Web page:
New Director Promises to Cultivate Rose Art Museum’s Growth

Curator Christopher Bedford understands what’s new and what’s next.

Christopher Bedford
Courtesy Still Moving Films
Christopher Bedford

Three years ago, Brandeis ignited a firestorm of criticism from alumni, faculty, students and the art world when the university announced plans to close the Rose Art Museum and sell art from its collection to help ameliorate a historic financial crisis. Although the university later agreed not to shutter the museum or sell artwork, many in the art world still regarded Brandeis with wariness. Now, Brandeis has signaled a new era for the Rose with the July appointment of a highly acclaimed director who promises to strengthen the university’s commitment to the visual arts.

Christopher Bedford, chief curator of exhibitions at Ohio State University’s Wexner Center for the Arts, will become the Henry and Lois Foster Director of the Rose Art Museum on Sept. 15. At 35, Bedford will be among the youngest museum directors in the United States when he takes the helm. He comes to Brandeis promising bold steps and a more thorough integration of the Rose into the life of the campus — a central goal set by the Future of the Rose Committee in its 2009 report.

A native of Scotland who grew up in England and the United States, Bedford has risen rapidly through the ranks at the J. Paul Getty Museum, the Los Angeles County Museum of Art and the Wexner, acquiring along the way a reputation as a visionary thinker about the engagement of art and the role of museums in society.

“Chris’ appointment demonstrates Brandeis’ commitment to strengthening the Rose as a center of innovation and excellence in the study and exhibition of the visual arts,” President Fred Lawrence said in announcing the appointment. “He understands the breadth of our ambition for a great museum as part of a great university.”

Prominent personalities of the contemporary art world, including Joel Wachs, president of the Andy Warhol Foundation for the Visual Arts, and artists Charline von Heyl and Mark Bradford, cited Bedford’s keen grasp of the contemporary art scene and his ability to get things done.

Bedford “is great,” Wachs says. “He is completely in touch with the contemporary art world, very smart and very energetic. He is a people person. He’s a scholar, he writes about art, he’s continually exploring new ideas. This is a great opportunity for him and a real test of Brandeis as well.”

German artist von Heyl, who is currently working on a show with Bedford, says, “I like the way that his eye works. He is one of those guys who have vision that is stubbornly true to their taste. That sounds like a no-brainer, but it is not so often that you meet that in the art world.”

“I am committed to the idea that art is integral to life, and university art museums are a perfect platform to demonstrate that commitment,” Bedford said in a recent telephone conversation from California, where he spent the first part of the summer at the Getty Leadership Institute for museum directors and curators. “It is essential that the community be drawn into the museum socially and intellectually, and that the collection be integrated into the curriculum of the university. This is not just a matter of service to the community — it will be an enrichment both of the community and of the museum. Ideally, it’s a mutually beneficial relationship.”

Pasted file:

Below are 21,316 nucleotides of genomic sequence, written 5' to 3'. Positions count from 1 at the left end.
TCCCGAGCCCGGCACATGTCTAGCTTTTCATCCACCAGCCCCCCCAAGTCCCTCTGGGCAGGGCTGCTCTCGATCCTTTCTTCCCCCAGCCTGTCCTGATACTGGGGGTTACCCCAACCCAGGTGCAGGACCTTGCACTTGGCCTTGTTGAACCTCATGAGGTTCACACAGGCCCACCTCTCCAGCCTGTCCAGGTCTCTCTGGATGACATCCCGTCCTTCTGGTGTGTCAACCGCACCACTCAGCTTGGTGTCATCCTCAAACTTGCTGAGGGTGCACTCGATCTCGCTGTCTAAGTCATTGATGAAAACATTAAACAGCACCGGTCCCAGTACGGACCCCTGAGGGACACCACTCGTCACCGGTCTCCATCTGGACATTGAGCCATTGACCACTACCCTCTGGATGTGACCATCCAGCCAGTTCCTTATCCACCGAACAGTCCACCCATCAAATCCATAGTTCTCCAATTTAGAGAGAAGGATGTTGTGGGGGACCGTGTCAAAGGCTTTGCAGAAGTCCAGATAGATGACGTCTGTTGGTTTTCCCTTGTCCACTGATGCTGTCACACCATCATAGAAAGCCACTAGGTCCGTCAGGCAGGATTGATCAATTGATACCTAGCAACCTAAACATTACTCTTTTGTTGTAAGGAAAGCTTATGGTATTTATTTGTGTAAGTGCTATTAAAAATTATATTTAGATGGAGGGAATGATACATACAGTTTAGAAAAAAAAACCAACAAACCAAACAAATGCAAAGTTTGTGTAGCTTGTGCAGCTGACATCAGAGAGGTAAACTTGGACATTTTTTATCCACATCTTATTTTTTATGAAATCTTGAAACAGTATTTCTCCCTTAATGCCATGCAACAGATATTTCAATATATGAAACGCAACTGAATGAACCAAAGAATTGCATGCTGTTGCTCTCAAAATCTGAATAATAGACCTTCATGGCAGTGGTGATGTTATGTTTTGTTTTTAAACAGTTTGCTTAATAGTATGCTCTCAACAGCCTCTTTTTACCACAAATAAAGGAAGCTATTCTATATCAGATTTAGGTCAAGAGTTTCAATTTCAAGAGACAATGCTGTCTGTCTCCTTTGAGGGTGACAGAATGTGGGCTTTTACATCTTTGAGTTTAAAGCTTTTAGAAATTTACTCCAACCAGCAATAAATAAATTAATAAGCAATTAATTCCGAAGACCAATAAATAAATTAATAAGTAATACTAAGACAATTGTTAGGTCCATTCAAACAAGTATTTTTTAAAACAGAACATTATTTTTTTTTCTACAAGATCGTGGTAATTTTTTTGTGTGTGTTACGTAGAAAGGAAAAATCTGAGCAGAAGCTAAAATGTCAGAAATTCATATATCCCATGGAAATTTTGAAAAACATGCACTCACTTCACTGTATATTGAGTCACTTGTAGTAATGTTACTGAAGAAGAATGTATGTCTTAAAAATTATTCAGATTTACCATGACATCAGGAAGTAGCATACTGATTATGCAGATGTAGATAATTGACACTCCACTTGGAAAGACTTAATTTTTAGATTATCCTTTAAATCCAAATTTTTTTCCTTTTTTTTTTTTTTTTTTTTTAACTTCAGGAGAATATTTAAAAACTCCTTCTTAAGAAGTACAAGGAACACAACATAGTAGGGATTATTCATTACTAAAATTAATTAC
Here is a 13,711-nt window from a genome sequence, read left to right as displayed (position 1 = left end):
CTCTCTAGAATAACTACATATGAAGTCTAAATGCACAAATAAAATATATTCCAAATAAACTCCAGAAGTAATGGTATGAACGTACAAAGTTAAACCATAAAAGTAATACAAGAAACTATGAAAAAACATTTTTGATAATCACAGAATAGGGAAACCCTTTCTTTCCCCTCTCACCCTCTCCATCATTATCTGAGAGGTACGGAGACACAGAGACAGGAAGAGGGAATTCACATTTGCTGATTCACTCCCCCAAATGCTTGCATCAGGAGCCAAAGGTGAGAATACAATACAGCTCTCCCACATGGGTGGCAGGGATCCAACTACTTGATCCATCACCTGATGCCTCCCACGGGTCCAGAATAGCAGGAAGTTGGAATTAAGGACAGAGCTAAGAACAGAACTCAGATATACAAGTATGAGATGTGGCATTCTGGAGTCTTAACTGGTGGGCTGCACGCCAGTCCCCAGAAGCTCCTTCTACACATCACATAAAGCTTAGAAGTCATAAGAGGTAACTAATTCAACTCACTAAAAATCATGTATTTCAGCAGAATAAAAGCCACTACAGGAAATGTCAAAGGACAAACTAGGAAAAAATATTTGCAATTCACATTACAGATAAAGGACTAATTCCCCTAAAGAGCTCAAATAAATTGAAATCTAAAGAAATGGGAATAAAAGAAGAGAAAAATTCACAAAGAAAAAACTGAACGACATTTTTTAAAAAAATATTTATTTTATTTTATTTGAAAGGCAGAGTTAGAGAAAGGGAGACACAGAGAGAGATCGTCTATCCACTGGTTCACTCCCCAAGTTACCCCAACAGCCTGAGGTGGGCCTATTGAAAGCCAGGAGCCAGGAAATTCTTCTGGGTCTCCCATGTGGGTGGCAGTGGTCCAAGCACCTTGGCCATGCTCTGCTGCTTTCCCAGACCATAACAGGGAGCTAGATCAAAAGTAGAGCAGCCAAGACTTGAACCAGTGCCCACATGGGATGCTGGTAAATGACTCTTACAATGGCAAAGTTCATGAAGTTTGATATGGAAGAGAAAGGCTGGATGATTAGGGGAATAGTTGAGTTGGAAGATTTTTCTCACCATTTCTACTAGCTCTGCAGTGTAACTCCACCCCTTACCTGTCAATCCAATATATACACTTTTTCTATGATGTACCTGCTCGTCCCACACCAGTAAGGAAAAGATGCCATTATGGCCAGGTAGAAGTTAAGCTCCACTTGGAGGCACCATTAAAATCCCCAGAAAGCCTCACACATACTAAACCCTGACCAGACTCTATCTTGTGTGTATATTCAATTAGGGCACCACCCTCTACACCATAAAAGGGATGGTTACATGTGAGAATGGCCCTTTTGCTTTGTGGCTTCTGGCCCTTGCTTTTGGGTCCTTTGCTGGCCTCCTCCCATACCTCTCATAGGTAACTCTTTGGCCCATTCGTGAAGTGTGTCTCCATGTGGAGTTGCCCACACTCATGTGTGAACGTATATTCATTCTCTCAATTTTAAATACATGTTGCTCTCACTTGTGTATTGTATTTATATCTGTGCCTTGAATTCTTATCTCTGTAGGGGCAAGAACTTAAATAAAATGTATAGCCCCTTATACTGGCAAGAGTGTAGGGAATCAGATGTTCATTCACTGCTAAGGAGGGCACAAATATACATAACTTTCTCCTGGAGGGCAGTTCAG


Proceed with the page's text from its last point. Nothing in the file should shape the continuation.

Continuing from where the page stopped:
One of his top priorities, Bedford says, will be to commission a major work of public sculpture for the exterior of the museum that connects to ideas of social engagement and social justice: “Those concepts are central to my thinking and to the core ideology of Brandeis, too.” He says he feels it is essential to begin thinking about expanding the museum and making it a destination point for social activity both on campus and in the region.

While Bedford acknowledges that these plans will “take a lot of fundraising,” perhaps his most innovative and integrative idea will cost little or nothing. Bedford proposes “to take the conventional model of curating and turn it on its side if not its head.” Instead of having a single curator or director “drive” an exhibition, he says he will try “from the very beginning of an idea through its development into an exhibition to very determinedly engage minds from different disciplines across the university — art history, the life and environmental sciences — to work out thematic concerns that bind all the participants.”

Provost Steve A.N. Goldstein ’78, who appointed Bedford in consultation with members of a search committee of faculty, students, alumni and staff, says that “Chris Bedford understands the potential for art to impact society, the importance of art to help us understand the human experience, and the ability of art to change us.”

Both Bedford and Goldstein say that the new Rose director is arriving at a moment of golden opportunity for the museum. The way the art world and the campus rallied in opposition to selling art from the Rose when the university was in financial crisis created a broadened awareness and appreciation of the Rose collection and its importance to Brandeis, Bedford explains.

“I look forward to capitalizing on the legacy of that time, turning an unfortunate moment in the institution’s history into a positive moment of amplified visibility,” Bedford says.

Mark Bradford, a leading contemporary artist with whom Bedford has worked extensively, says, “For me, he has been the best of two worlds. He has the capacity to think professionally and maturely and get the job done, and at the same time he has the capacity to be flexible. He really, really believed in what I was doing. He really has integrity. He has a lot of faith in the artists he works with and the institutions he works for.”